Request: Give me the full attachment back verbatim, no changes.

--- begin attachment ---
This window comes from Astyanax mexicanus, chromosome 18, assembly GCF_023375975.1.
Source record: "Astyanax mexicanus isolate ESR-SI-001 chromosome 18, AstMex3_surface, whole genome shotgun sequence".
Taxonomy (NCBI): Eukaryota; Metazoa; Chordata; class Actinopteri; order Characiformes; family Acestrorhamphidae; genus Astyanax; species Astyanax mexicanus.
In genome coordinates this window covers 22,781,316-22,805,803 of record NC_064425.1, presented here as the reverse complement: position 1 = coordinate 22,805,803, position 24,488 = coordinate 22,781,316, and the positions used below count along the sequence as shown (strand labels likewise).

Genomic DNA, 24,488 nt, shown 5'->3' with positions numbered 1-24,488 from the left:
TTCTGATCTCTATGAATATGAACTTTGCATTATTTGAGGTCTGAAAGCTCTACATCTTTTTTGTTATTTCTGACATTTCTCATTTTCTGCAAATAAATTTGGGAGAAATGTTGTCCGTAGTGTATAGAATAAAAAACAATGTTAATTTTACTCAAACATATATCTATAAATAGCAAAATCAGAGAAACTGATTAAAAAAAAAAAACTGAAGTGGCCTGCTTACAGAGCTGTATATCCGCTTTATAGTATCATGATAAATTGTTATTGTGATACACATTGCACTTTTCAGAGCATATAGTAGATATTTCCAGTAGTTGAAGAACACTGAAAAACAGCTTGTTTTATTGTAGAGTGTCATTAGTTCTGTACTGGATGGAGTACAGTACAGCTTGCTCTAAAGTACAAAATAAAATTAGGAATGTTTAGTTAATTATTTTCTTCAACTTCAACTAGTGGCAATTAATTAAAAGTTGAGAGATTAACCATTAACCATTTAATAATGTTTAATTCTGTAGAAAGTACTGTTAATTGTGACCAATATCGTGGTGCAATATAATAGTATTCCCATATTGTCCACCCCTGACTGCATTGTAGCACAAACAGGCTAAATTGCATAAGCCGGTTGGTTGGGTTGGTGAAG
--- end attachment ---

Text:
This window comes from Astyanax mexicanus, chromosome 18, assembly GCF_023375975.1.
Source record: "Astyanax mexicanus isolate ESR-SI-001 chromosome 18, AstMex3_surface, whole genome shotgun sequence".
Taxonomy (NCBI): Eukaryota; Metazoa; Chordata; class Actinopteri; order Characiformes; family Acestrorhamphidae; genus Astyanax; species Astyanax mexicanus.
In genome coordinates this window covers 22,781,316-22,805,803 of record NC_064425.1, presented here as the reverse complement: position 1 = coordinate 22,805,803, position 24,488 = coordinate 22,781,316, and the positions used below count along the sequence as shown (strand labels likewise).

Genomic DNA, 24,488 nt, shown 5'->3' with positions numbered 1-24,488 from the left:
TTCTGATCTCTATGAATATGAACTTTGCATTATTTGAGGTCTGAAAGCTCTACATCTTTTTTGTTATTTCTGACATTTCTCATTTTCTGCAAATAAATTTGGGAGAAATGTTGTCCGTAGTGTATAGAATAAAAAACAATGTTAATTTTACTCAAACATATATCTATAAATAGCAAAATCAGAGAAACTGATTAAAAAAAAAAAACTGAAGTGGCCTGCTTACAGAGCTGTATATCCGCTTTATAGTATCATGATAAATTGTTATTGTGATACACATTGCACTTTTCAGAGCATATAGTAGATATTTCCAGTAGTTGAAGAACACTGAAAAACAGCTTGTTTTATTGTAGAGTGTCATTAGTTCTGTACTGGATGGAGTACAGTACAGCTTGCTCTAAAGTACAAAATAAAATTAGGAATGTTTAGTTAATTATTTTCTTCAACTTCAACTAGTGGCAATTAATTAAAAGTTGAGAGATTAACCATTAACCATTTAATAATGTTTAATTCTGTAGAAAGTACTGTTAATTGTGACCAATATCGTGGTGCAATATAATAGTATTCCCATATTGTCCACCCCTGACTGCATTGTAGCACAAACAGGCTAAATTGCATAAGCCGGTTGGTTGGGTTGGTGAAG